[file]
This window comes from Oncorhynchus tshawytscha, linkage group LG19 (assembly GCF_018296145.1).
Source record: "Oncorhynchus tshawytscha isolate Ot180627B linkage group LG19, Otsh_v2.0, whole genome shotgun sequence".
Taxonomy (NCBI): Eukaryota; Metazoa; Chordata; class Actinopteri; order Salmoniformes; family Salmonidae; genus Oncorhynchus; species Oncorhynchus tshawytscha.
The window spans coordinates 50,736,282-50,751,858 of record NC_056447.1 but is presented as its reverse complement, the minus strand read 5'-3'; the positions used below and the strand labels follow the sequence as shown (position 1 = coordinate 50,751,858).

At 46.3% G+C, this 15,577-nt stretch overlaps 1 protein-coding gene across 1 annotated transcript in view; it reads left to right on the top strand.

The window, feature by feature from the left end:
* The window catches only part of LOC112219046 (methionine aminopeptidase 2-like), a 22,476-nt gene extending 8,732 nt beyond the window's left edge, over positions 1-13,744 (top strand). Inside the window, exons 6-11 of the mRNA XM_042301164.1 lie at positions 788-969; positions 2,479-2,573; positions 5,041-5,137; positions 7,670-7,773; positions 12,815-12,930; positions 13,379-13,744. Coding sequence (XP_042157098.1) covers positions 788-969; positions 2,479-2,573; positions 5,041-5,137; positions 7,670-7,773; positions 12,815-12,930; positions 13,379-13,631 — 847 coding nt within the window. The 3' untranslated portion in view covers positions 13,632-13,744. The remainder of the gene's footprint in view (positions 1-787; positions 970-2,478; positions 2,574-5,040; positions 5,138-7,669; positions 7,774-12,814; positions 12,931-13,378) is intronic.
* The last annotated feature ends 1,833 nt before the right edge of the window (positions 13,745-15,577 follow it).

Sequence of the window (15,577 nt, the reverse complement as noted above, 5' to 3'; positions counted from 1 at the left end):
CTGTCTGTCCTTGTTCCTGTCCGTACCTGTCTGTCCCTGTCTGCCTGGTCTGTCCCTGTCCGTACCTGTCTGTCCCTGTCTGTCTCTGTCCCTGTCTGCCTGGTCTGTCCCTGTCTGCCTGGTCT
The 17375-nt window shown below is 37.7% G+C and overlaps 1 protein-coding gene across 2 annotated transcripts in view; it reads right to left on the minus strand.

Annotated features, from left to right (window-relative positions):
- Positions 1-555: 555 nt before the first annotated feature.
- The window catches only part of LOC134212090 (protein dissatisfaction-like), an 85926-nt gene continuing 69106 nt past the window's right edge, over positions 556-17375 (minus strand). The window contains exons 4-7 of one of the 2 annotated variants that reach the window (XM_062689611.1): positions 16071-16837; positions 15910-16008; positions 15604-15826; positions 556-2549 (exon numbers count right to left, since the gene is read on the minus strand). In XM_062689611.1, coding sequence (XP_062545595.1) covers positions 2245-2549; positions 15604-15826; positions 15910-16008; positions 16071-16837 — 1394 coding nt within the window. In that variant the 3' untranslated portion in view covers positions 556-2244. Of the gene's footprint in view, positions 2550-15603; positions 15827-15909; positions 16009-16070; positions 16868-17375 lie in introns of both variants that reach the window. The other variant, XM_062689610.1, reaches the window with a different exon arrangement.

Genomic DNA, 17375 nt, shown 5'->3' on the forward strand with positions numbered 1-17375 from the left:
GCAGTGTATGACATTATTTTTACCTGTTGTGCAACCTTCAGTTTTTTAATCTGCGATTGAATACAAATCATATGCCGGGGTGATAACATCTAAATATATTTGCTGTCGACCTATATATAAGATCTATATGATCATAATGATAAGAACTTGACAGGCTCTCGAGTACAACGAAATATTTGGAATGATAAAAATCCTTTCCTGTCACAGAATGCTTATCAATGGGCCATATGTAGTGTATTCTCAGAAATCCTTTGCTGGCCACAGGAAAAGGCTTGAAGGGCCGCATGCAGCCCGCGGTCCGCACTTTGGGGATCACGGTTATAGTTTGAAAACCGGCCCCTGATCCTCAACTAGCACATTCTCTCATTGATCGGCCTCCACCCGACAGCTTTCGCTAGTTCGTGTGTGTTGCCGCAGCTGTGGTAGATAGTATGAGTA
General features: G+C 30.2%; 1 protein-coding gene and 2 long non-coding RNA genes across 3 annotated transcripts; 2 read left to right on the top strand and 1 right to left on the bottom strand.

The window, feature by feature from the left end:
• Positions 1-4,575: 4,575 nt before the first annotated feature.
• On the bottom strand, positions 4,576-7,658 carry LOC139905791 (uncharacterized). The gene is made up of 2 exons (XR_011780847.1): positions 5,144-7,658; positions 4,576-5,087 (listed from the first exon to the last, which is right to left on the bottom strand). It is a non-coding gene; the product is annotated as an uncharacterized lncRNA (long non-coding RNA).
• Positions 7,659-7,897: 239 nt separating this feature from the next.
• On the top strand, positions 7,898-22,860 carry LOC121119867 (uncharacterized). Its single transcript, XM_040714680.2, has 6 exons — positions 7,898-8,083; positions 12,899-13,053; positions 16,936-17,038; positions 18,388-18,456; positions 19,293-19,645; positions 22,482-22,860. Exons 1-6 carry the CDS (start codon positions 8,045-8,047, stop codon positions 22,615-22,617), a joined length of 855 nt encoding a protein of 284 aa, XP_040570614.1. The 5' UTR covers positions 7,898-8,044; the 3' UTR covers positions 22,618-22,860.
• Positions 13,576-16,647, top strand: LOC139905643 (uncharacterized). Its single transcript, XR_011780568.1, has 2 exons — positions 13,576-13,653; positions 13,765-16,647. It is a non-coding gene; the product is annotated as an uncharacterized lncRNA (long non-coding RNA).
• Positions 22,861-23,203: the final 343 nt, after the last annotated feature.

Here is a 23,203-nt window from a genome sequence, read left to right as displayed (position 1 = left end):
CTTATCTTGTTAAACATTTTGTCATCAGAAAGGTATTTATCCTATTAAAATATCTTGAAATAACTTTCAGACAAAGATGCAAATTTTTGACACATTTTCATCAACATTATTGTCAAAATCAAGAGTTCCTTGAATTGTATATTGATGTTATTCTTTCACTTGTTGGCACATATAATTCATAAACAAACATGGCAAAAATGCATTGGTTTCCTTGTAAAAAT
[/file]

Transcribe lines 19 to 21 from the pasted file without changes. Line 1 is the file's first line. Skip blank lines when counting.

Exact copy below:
• Positions 1-4,575: 4,575 nt before the first annotated feature.
• On the bottom strand, positions 4,576-7,658 carry LOC139905791 (uncharacterized). The gene is made up of 2 exons (XR_011780847.1): positions 5,144-7,658; positions 4,576-5,087 (listed from the first exon to the last, which is right to left on the bottom strand). It is a non-coding gene; the product is annotated as an uncharacterized lncRNA (long non-coding RNA).
• Positions 7,659-7,897: 239 nt separating this feature from the next.